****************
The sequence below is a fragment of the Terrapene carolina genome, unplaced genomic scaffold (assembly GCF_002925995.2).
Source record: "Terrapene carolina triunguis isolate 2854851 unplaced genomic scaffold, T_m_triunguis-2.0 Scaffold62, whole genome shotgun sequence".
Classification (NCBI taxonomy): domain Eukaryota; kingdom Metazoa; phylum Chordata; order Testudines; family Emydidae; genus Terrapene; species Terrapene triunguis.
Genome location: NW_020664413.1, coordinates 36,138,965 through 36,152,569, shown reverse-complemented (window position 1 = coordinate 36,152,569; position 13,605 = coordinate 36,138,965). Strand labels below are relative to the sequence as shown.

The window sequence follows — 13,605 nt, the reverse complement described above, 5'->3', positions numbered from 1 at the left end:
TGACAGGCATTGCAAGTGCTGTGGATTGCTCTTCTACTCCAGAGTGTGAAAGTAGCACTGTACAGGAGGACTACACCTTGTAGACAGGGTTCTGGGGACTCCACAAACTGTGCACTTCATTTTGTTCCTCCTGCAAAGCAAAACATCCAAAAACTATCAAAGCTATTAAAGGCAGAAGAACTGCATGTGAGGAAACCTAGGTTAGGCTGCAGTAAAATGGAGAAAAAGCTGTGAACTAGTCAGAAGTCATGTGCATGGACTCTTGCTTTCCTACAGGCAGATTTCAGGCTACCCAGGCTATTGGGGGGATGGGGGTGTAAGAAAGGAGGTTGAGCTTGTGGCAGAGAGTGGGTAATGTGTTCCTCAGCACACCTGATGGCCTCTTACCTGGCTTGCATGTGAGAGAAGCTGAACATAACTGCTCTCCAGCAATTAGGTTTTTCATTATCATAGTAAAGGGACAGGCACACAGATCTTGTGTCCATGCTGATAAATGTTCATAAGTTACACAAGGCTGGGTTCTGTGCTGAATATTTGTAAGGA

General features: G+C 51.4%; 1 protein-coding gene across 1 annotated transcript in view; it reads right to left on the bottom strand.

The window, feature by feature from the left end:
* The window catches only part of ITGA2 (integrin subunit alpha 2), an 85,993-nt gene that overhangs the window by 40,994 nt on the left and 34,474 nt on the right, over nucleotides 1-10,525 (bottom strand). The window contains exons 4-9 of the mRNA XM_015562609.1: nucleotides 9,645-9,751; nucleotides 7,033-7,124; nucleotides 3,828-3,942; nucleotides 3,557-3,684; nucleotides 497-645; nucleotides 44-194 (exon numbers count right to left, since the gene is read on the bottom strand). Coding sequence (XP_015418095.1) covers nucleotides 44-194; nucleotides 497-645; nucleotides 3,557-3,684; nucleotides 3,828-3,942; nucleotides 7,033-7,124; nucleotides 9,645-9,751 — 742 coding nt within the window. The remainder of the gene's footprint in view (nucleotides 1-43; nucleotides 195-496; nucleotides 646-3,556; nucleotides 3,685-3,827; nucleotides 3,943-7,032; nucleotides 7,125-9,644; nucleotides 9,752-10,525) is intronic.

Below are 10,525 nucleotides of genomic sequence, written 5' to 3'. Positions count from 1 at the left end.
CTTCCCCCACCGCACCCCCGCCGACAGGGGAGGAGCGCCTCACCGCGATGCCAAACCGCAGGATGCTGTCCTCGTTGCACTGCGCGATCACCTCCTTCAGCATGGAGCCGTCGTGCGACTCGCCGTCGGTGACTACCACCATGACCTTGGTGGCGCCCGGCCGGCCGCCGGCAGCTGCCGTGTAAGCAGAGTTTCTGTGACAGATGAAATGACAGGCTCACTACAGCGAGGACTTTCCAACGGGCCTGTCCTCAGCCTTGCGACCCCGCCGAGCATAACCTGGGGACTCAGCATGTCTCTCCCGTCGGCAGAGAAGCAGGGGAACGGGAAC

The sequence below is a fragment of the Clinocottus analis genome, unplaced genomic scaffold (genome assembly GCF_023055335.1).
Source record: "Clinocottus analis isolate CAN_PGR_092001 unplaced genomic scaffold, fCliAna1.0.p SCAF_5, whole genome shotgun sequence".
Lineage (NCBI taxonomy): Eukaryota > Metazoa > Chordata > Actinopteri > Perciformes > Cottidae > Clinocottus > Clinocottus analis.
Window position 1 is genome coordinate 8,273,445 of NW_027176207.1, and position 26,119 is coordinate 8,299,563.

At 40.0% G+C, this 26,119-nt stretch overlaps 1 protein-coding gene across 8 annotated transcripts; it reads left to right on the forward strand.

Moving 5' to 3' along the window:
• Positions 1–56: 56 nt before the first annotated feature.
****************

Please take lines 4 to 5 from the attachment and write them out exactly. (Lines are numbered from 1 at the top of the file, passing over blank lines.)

Genome location: NW_020664413.1, coordinates 36,138,965 through 36,152,569, shown reverse-complemented (window position 1 = coordinate 36,152,569; position 13,605 = coordinate 36,138,965). Strand labels below are relative to the sequence as shown.

The window sequence follows — 13,605 nt, the reverse complement described above, 5'->3', positions numbered from 1 at the left end: